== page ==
Jan 20, 2010

Bankruptcies could make strange bedfellows in L.A.

Last Friday, Dean Singleton's MediaNews Group sent out a press release that said the company would file for bankruptcy. The message included reassuring language about the future and promises that the company's newspapers would be shielded from any fallout.

Such promises came up hollow since most of the company's collapsing bottom line has already demolished its newsrooms. But assuming Singleton holds to his pledge and closes no papers and cuts no jobs as a direct result of the bankruptcy, the future remains uncertain for MediaNews.

In trying to divine what it all means, media observers focused their attention on a couple of paragraphs in the Wall Street Journal's story about the bankruptcy:
...Mr. Singleton said he wanted to be aggressive in merging newspapers.

People in the industry have pointed to MediaNews's paper in St. Paul and the Star Tribune in Minneapolis as potential candidates for a combination, as well as to adjacent papers in Southern California published by MediaNews, MediaNews Group Co. and MediaNews Group Inc.

The media site FishbowlLA reasoned that this merging would inevitably lead to more layoffs:
It's hard to imagine how merging any of MediaNews's Southern California papers won't result in lost jobs - and a reduction of local coverage. Perhaps Mr. Singleton has a more active imagination than the rest of us?
Additional layoffs are always possible. But the fact is, MediaNews has already consolidated most of the operations of its nine Southern California newspapers. It's hard to see where else the company could squeeze. While individual newsrooms exist under different mastheads and in different offices (and fight to remain independent, sometimes to the point of mutual contempt), they're highly interdependent. The Los Angeles Newspaper Group (LANG), as they're collectively called, shares stories, relies on a single copy desk, operates under a board structure, outsources printing, and has almost no redundant beats.

The three papers in the San Gabriel Valley Newspaper Group (aka SGVN) are essentially one newspaper with three zoned editions. While each of the papers has its own news staffs and at least two pages of original content, editorial oversight and business operations are centralized. SGVN, in turn, has a close relationship with the Inland Valley Daily Bulletin, San Bernardino Sun and Redlands Daily Facts. Together, they form the Inland Division of LANG. The other three LANG papers - Los Angeles Daily News, Torrance Daily Breeze and Long Beach Press-Telegram - form LANG's Metro Division.

So what's left to merge? Geography and local advertising warn against a single LANG newspaper or news site. But the bankruptcy could clear away business entanglements leftover from MediaNews's buying sprees. Notice the WSJ article mentions "MediaNews, MediaNews Group Co. and MediaNews Group Inc." This is because MediaNews has different investors for different blocks of newspapers, even with LANG. If the bankruptcy creates a single company, LANG papers might find ways consolidate further - or even partner with other papers.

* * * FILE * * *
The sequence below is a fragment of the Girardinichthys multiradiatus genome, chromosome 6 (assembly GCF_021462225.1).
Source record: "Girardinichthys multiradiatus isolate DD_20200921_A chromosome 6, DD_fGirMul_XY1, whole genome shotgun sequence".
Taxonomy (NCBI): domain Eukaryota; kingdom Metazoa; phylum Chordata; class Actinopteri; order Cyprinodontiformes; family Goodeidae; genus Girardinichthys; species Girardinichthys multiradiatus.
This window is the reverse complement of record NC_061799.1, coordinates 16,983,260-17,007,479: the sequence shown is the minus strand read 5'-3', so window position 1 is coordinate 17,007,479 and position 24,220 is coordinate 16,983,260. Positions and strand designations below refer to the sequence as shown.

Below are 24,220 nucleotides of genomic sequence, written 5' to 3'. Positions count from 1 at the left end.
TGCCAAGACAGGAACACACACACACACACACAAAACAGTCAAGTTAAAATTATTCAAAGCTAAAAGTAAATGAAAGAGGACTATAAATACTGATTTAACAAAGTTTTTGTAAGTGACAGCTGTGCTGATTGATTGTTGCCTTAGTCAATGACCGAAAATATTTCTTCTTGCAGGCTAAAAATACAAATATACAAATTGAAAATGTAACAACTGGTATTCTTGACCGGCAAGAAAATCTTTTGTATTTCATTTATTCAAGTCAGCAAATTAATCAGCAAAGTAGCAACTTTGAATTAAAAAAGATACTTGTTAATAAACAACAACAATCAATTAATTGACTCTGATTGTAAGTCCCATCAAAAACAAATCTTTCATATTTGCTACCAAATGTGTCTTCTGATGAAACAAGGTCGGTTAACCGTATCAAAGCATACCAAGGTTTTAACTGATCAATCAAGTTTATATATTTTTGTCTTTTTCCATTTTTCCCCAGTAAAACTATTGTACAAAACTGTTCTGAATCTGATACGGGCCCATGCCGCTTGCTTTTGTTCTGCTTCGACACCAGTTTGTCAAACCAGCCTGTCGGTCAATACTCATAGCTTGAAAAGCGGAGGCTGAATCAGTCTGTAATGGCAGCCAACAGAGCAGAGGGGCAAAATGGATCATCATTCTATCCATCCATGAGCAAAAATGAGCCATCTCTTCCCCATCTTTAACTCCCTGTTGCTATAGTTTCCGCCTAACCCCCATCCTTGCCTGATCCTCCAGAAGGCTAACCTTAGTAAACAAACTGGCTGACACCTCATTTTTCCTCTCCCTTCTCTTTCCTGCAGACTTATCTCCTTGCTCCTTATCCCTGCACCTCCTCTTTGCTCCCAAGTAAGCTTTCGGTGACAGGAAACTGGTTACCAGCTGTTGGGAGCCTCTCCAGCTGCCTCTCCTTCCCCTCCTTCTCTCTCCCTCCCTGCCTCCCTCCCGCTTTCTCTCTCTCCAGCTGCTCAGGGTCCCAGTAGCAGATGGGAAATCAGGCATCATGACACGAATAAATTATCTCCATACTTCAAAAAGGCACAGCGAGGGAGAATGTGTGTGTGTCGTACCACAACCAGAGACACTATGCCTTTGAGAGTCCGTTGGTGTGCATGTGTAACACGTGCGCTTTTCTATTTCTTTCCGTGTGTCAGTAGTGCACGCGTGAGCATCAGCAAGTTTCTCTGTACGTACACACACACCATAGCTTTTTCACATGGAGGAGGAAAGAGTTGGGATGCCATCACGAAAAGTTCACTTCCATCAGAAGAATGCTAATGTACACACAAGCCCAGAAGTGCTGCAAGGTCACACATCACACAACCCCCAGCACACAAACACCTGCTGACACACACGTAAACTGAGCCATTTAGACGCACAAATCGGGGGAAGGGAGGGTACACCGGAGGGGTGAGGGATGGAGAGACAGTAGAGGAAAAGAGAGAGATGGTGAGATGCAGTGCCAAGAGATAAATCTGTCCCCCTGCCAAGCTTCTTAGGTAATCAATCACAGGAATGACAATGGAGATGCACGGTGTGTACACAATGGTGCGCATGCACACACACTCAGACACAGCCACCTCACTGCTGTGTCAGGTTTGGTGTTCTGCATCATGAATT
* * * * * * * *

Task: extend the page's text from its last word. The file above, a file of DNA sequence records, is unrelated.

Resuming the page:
On this latter point, MediaNews has already made overtures to share limited content with the Orange County Register (which also went bankrupt) and prints several of its papers on the Register's presses. Out in Riverside, the shrinking Press-Enterprise has largely ceded San Bernardino County to the Sun. It wouldn't be out of the realm of possibility for the two papers to cross-pollinate.

A few media analysts have raised the prospect of a deal between MediaNews and the Los Angeles Times. The Times - it's bankrupt, too - has a shrunken newsroom and a smaller vision for itself. This could, theoretically, pave the way for a deal to distribute Times content through MediaNews properties.

Former Daily News editor Ron Kaye:
The only obstacle to the Times taking over the whole LA market and potentially salvaging the existing papers nameplates in localized editions is the U.S. Justice Department and laws against monopolies.
Former Knight Ridder exec Ken Doctor's take:
In L.A., Tribune’s soon-to-be-owners similarly may have little interest in staying the course. Maybe a L.A. combination, involving the Times around lowered-cost, higher-efficiency publishing -- Singleton’s once and future trademark – is the way to go.
Is it possible we've come to the point where rivals end competition and embrace collaboration? At one time, Singleton's papers were seen as stepping stones on the way to a job at a paper like the Times, but times have changed and economic woes have become a greater leveler. Furthermore, bankruptcies have a way of killing ego and the drive to compete, and shrinking papers aren't looking to be dominant anymore - they just want to survive.


Anonymous said...

Singleton and Scudder don't seem to have a penny of their own considerable fortunes at risk. With Singleton, anything is possible. But whatever the outcome, it most likely won't be good for employees.

Anonymous said...

Bank on more layoffs and further bedfellows from former competitors. There are a number of ways to contine shrinking the newsrooms and it win't be good for readers or employees.

What will be left? No competition, and, a vastly diminished informed public. But the fat cats like Singleton, Zell etc won't miss a beat or a meal.

Anonymous said...

readers don't need newspapers. with the supreme court striking down mccain-feingold, they can just get their information directly from lobbyists and corporations!